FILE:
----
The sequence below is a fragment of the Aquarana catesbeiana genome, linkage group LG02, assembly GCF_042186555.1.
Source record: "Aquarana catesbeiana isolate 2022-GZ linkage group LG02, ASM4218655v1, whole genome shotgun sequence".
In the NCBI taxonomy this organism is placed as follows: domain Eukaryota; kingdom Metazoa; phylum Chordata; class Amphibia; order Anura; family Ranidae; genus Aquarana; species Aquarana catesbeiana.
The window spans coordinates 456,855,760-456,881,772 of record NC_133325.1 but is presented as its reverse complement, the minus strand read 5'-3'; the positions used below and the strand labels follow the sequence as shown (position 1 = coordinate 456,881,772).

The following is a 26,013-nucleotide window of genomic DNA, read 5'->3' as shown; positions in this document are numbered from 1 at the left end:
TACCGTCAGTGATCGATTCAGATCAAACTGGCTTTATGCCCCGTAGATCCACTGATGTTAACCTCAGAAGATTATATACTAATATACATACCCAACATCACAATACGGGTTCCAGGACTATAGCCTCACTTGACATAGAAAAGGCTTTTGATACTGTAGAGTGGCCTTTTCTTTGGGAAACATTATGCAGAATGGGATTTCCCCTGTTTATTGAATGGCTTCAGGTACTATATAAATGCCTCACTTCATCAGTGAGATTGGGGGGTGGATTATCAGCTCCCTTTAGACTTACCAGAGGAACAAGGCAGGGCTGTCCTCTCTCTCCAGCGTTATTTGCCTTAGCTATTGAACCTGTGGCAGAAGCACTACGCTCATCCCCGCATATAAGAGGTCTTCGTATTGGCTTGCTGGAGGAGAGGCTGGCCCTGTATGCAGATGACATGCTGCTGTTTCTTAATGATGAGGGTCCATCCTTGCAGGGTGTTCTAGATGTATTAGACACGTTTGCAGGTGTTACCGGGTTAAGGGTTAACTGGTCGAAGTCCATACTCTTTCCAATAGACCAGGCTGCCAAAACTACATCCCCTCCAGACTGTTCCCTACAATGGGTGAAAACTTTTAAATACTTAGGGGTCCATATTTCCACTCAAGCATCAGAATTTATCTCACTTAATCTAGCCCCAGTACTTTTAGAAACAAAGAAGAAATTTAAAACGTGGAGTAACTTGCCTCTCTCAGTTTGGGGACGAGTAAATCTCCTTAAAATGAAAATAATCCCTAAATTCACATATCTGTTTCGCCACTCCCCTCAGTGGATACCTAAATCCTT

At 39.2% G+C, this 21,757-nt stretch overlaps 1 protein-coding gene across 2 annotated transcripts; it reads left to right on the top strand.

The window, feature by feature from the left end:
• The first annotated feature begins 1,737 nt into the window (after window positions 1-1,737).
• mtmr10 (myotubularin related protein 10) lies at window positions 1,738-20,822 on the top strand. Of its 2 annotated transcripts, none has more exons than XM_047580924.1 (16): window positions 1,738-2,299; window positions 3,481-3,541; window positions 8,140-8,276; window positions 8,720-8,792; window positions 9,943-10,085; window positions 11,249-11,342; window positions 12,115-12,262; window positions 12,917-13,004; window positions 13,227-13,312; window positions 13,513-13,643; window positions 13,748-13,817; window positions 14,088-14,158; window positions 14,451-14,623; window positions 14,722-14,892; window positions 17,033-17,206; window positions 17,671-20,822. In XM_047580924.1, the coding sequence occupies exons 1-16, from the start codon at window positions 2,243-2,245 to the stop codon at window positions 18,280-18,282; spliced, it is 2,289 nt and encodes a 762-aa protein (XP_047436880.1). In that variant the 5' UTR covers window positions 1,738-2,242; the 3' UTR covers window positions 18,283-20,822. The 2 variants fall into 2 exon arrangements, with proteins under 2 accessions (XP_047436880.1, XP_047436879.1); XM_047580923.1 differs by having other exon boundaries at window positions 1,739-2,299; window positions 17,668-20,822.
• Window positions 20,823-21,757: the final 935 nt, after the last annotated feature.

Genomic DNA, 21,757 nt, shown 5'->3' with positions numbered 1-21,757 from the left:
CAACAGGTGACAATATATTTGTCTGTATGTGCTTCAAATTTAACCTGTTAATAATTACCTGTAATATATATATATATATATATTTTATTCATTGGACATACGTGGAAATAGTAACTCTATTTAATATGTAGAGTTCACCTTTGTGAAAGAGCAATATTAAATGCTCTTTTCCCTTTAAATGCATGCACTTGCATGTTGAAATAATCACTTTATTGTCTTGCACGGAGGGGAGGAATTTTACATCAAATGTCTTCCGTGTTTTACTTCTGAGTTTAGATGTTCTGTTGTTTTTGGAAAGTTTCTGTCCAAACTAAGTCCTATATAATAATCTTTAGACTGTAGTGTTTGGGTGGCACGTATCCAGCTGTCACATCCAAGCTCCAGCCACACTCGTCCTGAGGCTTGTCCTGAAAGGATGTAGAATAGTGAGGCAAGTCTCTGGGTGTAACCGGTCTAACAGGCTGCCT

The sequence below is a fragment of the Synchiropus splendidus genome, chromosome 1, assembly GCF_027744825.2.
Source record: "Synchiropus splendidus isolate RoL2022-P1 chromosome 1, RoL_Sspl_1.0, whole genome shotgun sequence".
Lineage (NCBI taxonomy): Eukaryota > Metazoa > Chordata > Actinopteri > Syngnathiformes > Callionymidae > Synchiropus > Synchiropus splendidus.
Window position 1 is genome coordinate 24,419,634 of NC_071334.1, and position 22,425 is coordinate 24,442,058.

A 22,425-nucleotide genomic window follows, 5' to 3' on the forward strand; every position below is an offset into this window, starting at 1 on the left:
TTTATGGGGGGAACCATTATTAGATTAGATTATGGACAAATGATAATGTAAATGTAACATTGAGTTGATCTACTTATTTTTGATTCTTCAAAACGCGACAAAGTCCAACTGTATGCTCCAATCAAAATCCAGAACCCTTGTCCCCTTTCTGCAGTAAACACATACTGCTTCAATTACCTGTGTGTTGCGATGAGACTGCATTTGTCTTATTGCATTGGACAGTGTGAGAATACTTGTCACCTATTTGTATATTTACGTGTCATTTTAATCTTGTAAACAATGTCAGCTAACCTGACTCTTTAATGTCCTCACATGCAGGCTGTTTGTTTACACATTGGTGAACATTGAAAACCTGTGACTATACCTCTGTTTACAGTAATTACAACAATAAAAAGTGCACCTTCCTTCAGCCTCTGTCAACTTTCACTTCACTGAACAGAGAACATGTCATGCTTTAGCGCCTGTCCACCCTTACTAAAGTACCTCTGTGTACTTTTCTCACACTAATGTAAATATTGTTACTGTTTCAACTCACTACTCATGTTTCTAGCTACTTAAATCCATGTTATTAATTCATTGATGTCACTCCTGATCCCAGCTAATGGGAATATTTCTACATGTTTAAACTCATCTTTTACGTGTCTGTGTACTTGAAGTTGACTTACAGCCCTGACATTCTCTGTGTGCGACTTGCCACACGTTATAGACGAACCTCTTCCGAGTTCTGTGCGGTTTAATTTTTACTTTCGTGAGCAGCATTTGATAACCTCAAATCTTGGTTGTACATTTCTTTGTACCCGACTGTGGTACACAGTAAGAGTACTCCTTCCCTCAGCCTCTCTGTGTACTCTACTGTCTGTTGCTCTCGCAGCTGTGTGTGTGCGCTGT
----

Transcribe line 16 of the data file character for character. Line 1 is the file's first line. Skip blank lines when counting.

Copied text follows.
Lineage (NCBI taxonomy): Eukaryota > Metazoa > Chordata > Actinopteri > Syngnathiformes > Callionymidae > Synchiropus > Synchiropus splendidus.